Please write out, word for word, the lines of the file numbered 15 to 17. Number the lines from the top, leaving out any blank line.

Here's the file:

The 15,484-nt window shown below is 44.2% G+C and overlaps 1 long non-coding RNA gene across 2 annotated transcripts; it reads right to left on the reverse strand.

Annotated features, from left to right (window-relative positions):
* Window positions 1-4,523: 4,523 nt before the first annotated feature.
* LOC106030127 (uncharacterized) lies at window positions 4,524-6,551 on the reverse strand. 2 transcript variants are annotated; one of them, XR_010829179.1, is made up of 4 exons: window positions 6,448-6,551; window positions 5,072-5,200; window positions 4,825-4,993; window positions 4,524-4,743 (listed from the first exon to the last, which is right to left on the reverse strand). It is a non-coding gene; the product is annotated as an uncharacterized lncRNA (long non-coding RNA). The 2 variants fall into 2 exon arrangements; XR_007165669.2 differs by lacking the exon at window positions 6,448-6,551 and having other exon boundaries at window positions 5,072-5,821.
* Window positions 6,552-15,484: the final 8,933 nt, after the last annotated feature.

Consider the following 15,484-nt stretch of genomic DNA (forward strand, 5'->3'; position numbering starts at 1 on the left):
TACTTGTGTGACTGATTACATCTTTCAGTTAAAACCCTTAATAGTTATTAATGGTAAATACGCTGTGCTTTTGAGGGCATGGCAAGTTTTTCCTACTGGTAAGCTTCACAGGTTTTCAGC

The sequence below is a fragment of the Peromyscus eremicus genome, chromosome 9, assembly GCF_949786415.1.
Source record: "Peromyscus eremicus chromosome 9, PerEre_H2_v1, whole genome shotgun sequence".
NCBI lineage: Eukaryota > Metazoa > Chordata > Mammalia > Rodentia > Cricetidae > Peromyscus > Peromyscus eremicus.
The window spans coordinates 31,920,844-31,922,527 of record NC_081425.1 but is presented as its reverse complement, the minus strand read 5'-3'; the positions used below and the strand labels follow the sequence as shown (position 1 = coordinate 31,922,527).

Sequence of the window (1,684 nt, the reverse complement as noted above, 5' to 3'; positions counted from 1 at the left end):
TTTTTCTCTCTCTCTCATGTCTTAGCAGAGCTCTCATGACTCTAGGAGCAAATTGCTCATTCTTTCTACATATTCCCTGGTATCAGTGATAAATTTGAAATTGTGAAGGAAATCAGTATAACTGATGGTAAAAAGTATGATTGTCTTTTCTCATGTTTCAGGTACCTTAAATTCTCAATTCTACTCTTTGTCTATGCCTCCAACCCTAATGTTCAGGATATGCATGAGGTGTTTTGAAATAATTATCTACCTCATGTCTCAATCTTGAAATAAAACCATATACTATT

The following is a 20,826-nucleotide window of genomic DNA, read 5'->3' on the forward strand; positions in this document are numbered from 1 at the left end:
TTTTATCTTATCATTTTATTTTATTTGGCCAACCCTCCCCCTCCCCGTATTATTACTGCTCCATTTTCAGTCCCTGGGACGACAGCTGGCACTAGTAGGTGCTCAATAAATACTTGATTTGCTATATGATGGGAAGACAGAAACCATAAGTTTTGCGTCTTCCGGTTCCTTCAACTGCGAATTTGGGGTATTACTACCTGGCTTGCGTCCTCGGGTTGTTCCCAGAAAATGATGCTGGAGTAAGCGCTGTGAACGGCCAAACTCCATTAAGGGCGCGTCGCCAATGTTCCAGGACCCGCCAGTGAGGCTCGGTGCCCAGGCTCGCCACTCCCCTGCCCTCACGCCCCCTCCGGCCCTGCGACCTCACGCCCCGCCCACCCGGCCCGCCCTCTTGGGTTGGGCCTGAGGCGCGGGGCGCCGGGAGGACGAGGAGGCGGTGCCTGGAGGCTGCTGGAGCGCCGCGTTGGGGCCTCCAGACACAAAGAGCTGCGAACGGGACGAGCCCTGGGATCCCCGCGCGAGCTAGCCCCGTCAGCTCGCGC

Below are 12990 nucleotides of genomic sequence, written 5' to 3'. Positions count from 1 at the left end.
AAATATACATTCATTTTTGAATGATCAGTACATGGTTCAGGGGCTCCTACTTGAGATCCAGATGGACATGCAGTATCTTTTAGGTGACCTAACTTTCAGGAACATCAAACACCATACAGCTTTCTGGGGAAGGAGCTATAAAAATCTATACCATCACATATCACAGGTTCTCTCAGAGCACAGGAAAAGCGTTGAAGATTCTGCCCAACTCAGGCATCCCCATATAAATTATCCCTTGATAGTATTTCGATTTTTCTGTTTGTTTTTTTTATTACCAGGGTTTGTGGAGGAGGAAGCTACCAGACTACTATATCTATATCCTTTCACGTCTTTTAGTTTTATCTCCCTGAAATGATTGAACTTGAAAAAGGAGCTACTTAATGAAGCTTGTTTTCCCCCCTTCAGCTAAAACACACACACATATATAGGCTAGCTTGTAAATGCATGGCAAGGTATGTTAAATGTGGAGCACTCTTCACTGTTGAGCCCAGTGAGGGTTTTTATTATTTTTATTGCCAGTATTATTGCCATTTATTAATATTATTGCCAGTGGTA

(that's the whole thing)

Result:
TTTTATCTTATCATTTTATTTTATTTGGCCAACCCTCCCCCTCCCCGTATTATTACTGCTCCATTTTCAGTCCCTGGGACGACAGCTGGCACTAGTAGGTGCTCAATAAATACTTGATTTGCTATATGATGGGAAGACAGAAACCATAAGTTTTGCGTCTTCCGGTTCCTTCAACTGCGAATTTGGGGTATTACTACCTGGCTTGCGTCCTCGGGTTGTTCCCAGAAAATGATGCTGGAGTAAGCGCTGTGAACGGCCAAACTCCATTAAGGGCGCGTCGCCAATGTTCCAGGACCCGCCAGTGAGGCTCGGTGCCCAGGCTCGCCACTCCCCTGCCCTCACGCCCCCTCCGGCCCTGCGACCTCACGCCCCGCCCACCCGGCCCGCCCTCTTGGGTTGGGCCTGAGGCGCGGGGCGCCGGGAGGACGAGGAGGCGGTGCCTGGAGGCTGCTGGAGCGCCGCGTTGGGGCCTCCAGACACAAAGAGCTGCGAACGGGACGAGCCCTGGGATCCCCGCGCGAGCTAGCCCCGTCAGCTCGCGC

Below are 12990 nucleotides of genomic sequence, written 5' to 3'. Positions count from 1 at the left end.
AAATATACATTCATTTTTGAATGATCAGTACATGGTTCAGGGGCTCCTACTTGAGATCCAGATGGACATGCAGTATCTTTTAGGTGACCTAACTTTCAGGAACATCAAACACCATACAGCTTTCTGGGGAAGGAGCTATAAAAATCTATACCATCACATATCACAGGTTCTCTCAGAGCACAGGAAAAGCGTTGAAGATTCTGCCCAACTCAGGCATCCCCATATAAATTATCCCTTGATAGTATTTCGATTTTTCTGTTTGTTTTTTTTATTACCAGGGTTTGTGGAGGAGGAAGCTACCAGACTACTATATCTATATCCTTTCACGTCTTTTAGTTTTATCTCCCTGAAATGATTGAACTTGAAAAAGGAGCTACTTAATGAAGCTTGTTTTCCCCCCTTCAGCTAAAACACACACACATATATAGGCTAGCTTGTAAATGCATGGCAAGGTATGTTAAATGTGGAGCACTCTTCACTGTTGAGCCCAGTGAGGGTTTTTATTATTTTTATTGCCAGTATTATTGCCATTTATTAATATTATTGCCAGTGGTA